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Interview with RGPWA trainee:
Dr Ben McKernan is training to become a rural generalist and is a participant on the Rural Generalist Pathway WA (RGPWA). The RGPWA Coordination Unit recently caught up with Ben to find out more about his rural generalist training journey and his life outside of medicine.

Tell us a bit about yourself.

I grew up in the country, surfing and fishing in the South West region. I was a podiatrist in Albany before starting my medicine journey, and immediately returned for my internship.

Why did you choose Rural Generalist Medicine as a career?

I enjoy clinical medicine! I think the closer junior doctors get to tertiary hospitals, the further away they get from using their stethoscope. Establishing work-life balance is also much simpler.

Tell us a bit about completing your advanced skill in Emergency Medicine.

I completed my first advanced skill in Emergency Medicine in the Albany Health Campus Emergency Department (ED). The Albany ED is the perfect department in size and scope for training; it is a moderate sized regional hospital emergency department with 24-hour on-site medical staff and availability of specialty services. I was involved in resuscitation, assessment and stabilisation, as well as ongoing management that included safe transfer to the next level of medical care. The education program at the Albany ED is second to none. I learnt to work independently as a senior medical officer in a rural hospital, without local specialist emergency support. The procedural skills logbook for advanced skill training in Emergency Medicine is very hefty, so you need to be proactive in seeking out cases.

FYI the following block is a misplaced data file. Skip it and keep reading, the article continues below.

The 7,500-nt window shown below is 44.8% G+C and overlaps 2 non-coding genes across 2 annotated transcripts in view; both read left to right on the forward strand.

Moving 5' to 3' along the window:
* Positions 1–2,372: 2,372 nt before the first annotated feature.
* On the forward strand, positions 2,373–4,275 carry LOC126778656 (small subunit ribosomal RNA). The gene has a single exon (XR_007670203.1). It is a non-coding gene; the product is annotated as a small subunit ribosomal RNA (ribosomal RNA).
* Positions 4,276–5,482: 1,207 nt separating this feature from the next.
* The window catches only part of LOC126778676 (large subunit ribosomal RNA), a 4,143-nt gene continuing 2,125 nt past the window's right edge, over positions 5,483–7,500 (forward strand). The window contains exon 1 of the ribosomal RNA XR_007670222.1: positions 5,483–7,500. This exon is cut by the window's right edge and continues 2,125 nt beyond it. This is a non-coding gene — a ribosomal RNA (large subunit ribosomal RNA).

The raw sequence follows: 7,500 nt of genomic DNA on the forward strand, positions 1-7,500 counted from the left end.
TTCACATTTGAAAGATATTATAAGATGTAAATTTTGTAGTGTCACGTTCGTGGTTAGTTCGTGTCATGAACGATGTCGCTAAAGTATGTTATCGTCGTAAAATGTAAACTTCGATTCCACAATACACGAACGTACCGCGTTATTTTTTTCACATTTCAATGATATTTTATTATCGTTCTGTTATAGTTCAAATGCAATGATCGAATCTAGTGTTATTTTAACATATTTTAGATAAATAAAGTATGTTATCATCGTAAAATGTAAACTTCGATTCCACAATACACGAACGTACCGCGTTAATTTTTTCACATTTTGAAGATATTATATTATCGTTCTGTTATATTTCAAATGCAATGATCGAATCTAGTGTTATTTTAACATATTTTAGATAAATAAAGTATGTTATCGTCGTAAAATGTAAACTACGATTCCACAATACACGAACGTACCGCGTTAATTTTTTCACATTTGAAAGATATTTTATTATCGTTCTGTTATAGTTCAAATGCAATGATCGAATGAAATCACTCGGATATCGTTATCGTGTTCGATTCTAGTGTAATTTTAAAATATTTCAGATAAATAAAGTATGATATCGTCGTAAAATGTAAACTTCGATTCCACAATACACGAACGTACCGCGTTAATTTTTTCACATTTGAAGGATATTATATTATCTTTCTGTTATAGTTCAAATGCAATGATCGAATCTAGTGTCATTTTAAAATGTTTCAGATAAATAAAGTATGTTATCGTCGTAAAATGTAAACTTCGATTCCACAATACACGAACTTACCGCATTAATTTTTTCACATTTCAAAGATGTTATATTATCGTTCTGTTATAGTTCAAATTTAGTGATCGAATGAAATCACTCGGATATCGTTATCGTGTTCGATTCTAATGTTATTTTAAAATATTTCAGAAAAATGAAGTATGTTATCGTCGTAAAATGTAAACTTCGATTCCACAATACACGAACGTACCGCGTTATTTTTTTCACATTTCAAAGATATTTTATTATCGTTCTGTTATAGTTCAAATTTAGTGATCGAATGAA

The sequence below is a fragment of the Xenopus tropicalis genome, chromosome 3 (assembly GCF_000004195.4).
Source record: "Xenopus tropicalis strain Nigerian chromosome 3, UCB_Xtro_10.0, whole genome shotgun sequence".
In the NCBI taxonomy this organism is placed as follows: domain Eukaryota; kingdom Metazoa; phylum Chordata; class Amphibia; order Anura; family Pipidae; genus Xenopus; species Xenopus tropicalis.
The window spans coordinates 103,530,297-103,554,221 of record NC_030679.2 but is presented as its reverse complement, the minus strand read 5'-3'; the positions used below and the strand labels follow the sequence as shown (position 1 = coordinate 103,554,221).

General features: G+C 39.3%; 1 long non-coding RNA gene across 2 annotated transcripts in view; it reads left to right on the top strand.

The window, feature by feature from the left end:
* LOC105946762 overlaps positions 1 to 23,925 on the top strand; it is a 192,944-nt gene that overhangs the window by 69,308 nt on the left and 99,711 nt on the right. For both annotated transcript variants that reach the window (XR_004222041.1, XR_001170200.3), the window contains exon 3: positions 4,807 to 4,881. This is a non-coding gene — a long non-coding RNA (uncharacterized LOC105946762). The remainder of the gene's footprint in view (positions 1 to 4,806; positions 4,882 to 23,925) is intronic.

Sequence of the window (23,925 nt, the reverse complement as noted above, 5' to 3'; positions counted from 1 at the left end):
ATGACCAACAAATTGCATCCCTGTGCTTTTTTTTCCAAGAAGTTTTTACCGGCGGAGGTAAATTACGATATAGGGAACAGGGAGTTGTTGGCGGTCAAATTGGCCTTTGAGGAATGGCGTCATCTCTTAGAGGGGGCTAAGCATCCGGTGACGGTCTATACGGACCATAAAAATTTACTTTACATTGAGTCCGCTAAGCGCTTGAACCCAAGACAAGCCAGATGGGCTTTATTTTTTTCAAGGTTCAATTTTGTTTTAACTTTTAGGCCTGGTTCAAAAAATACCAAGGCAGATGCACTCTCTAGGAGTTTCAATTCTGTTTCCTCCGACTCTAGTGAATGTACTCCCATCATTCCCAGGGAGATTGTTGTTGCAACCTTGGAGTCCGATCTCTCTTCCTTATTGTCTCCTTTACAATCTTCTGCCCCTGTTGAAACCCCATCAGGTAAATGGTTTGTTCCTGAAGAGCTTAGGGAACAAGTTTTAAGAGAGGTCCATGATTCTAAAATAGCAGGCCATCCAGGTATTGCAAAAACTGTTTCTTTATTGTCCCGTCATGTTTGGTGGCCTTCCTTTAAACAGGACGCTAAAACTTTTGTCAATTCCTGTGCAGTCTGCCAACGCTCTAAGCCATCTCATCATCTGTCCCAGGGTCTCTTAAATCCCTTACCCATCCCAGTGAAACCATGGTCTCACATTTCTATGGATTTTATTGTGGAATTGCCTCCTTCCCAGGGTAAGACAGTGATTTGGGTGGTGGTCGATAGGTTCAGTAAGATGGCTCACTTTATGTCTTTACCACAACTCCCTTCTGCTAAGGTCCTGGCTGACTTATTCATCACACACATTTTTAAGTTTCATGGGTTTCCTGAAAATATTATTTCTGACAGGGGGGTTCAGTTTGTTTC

What do you most enjoy about Emergency Medicine?

The reason I chose Emergency Medicine as my first advanced skill is the utility and pragmatism of rural and remote Emergency Medicine. It makes you a flexible and handy doctor across a broad range of contexts, from retrieval, all the way to managing a patient in a tertiary ED.

Tell us about your experience with the Rural Generalist Pathway WA and the support you received from your Director of Clinical Training (DCT).

I have found the direction and regular contact with my DCT, Dr Airell Hodgkinson, helpful in firming up plans with practical suggestions and getting new ideas about how to make my training more comprehensive.

What are the next steps in your career?

Currently I am completing my Diploma of Rural Generalist Anaesthesia to gain a second advanced skill in Anaesthesia.

What do you enjoy doing outside of work?

My close friend and Emergency Medicine mentor is fond of saying “you can’t have systole without diastole.” I like relaxing by playing guitar, reading, playing video games, surfing, swimming and keeping active. I also enjoy a glass of red wine!

To find out more about some of our current and aspiring Rural Generalists visit:

Acknowledgement of Country